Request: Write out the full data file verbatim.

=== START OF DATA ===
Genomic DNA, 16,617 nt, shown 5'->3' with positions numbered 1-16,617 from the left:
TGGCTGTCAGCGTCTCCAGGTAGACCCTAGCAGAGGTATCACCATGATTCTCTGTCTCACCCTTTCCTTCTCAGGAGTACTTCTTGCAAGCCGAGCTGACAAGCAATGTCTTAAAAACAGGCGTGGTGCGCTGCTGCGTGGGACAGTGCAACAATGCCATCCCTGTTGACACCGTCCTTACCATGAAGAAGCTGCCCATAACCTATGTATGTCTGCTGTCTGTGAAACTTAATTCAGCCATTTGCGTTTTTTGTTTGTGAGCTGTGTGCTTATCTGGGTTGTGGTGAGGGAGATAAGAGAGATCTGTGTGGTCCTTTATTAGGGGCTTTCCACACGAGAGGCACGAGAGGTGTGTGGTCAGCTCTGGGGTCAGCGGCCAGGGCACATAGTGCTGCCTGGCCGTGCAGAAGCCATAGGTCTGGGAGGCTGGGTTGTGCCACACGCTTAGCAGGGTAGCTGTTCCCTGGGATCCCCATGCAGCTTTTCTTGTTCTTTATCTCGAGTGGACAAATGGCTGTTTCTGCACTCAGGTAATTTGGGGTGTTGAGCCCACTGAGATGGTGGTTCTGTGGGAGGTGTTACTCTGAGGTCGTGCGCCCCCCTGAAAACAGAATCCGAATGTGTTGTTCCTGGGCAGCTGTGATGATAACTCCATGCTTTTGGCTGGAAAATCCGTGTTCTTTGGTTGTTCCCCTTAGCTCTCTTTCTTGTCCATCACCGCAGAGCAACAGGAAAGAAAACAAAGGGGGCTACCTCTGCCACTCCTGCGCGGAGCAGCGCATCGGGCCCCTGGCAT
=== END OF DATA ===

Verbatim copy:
Genomic DNA, 16,617 nt, shown 5'->3' with positions numbered 1-16,617 from the left:
TGGCTGTCAGCGTCTCCAGGTAGACCCTAGCAGAGGTATCACCATGATTCTCTGTCTCACCCTTTCCTTCTCAGGAGTACTTCTTGCAAGCCGAGCTGACAAGCAATGTCTTAAAAACAGGCGTGGTGCGCTGCTGCGTGGGACAGTGCAACAATGCCATCCCTGTTGACACCGTCCTTACCATGAAGAAGCTGCCCATAACCTATGTATGTCTGCTGTCTGTGAAACTTAATTCAGCCATTTGCGTTTTTTGTTTGTGAGCTGTGTGCTTATCTGGGTTGTGGTGAGGGAGATAAGAGAGATCTGTGTGGTCCTTTATTAGGGGCTTTCCACACGAGAGGCACGAGAGGTGTGTGGTCAGCTCTGGGGTCAGCGGCCAGGGCACATAGTGCTGCCTGGCCGTGCAGAAGCCATAGGTCTGGGAGGCTGGGTTGTGCCACACGCTTAGCAGGGTAGCTGTTCCCTGGGATCCCCATGCAGCTTTTCTTGTTCTTTATCTCGAGTGGACAAATGGCTGTTTCTGCACTCAGGTAATTTGGGGTGTTGAGCCCACTGAGATGGTGGTTCTGTGGGAGGTGTTACTCTGAGGTCGTGCGCCCCCCTGAAAACAGAATCCGAATGTGTTGTTCCTGGGCAGCTGTGATGATAACTCCATGCTTTTGGCTGGAAAATCCGTGTTCTTTGGTTGTTCCCCTTAGCTCTCTTTCTTGTCCATCACCGCAGAGCAACAGGAAAGAAAACAAAGGGGGCTACCTCTGCCACTCCTGCGCGGAGCAGCGCATCGGGCCCCTGGCAT